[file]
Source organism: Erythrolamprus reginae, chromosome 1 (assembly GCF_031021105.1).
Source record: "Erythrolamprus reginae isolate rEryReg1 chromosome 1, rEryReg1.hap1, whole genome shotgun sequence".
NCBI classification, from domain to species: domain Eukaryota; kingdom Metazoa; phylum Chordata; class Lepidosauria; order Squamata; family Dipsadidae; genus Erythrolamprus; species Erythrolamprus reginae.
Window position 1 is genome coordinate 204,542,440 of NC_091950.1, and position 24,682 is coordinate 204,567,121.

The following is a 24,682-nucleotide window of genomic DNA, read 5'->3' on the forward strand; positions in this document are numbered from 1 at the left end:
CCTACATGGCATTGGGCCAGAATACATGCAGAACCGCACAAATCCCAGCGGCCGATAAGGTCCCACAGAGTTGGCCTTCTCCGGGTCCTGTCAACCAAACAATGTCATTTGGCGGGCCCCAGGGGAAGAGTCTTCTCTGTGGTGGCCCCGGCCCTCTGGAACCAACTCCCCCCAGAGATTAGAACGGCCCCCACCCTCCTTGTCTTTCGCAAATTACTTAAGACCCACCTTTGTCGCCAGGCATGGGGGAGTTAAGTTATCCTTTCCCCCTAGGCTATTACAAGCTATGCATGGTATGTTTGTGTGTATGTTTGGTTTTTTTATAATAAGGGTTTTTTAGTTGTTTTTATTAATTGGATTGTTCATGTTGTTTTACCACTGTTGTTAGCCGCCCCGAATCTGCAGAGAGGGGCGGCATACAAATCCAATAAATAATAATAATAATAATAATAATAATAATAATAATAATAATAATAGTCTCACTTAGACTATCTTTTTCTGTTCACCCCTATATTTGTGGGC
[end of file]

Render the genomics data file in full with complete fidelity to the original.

Source organism: Erythrolamprus reginae, chromosome 1 (assembly GCF_031021105.1).
Source record: "Erythrolamprus reginae isolate rEryReg1 chromosome 1, rEryReg1.hap1, whole genome shotgun sequence".
NCBI classification, from domain to species: domain Eukaryota; kingdom Metazoa; phylum Chordata; class Lepidosauria; order Squamata; family Dipsadidae; genus Erythrolamprus; species Erythrolamprus reginae.
Window position 1 is genome coordinate 204,542,440 of NC_091950.1, and position 24,682 is coordinate 204,567,121.

The following is a 24,682-nucleotide window of genomic DNA, read 5'->3' on the forward strand; positions in this document are numbered from 1 at the left end:
CCTACATGGCATTGGGCCAGAATACATGCAGAACCGCACAAATCCCAGCGGCCGATAAGGTCCCACAGAGTTGGCCTTCTCCGGGTCCTGTCAACCAAACAATGTCATTTGGCGGGCCCCAGGGGAAGAGTCTTCTCTGTGGTGGCCCCGGCCCTCTGGAACCAACTCCCCCCAGAGATTAGAACGGCCCCCACCCTCCTTGTCTTTCGCAAATTACTTAAGACCCACCTTTGTCGCCAGGCATGGGGGAGTTAAGTTATCCTTTCCCCCTAGGCTATTACAAGCTATGCATGGTATGTTTGTGTGTATGTTTGGTTTTTTTATAATAAGGGTTTTTTAGTTGTTTTTATTAATTGGATTGTTCATGTTGTTTTACCACTGTTGTTAGCCGCCCCGAATCTGCAGAGAGGGGCGGCATACAAATCCAATAAATAATAATAATAATAATAATAATAATAATAATAATAATAATAATAGTCTCACTTAGACTATCTTTTTCTGTTCACCCCTATATTTGTGGGC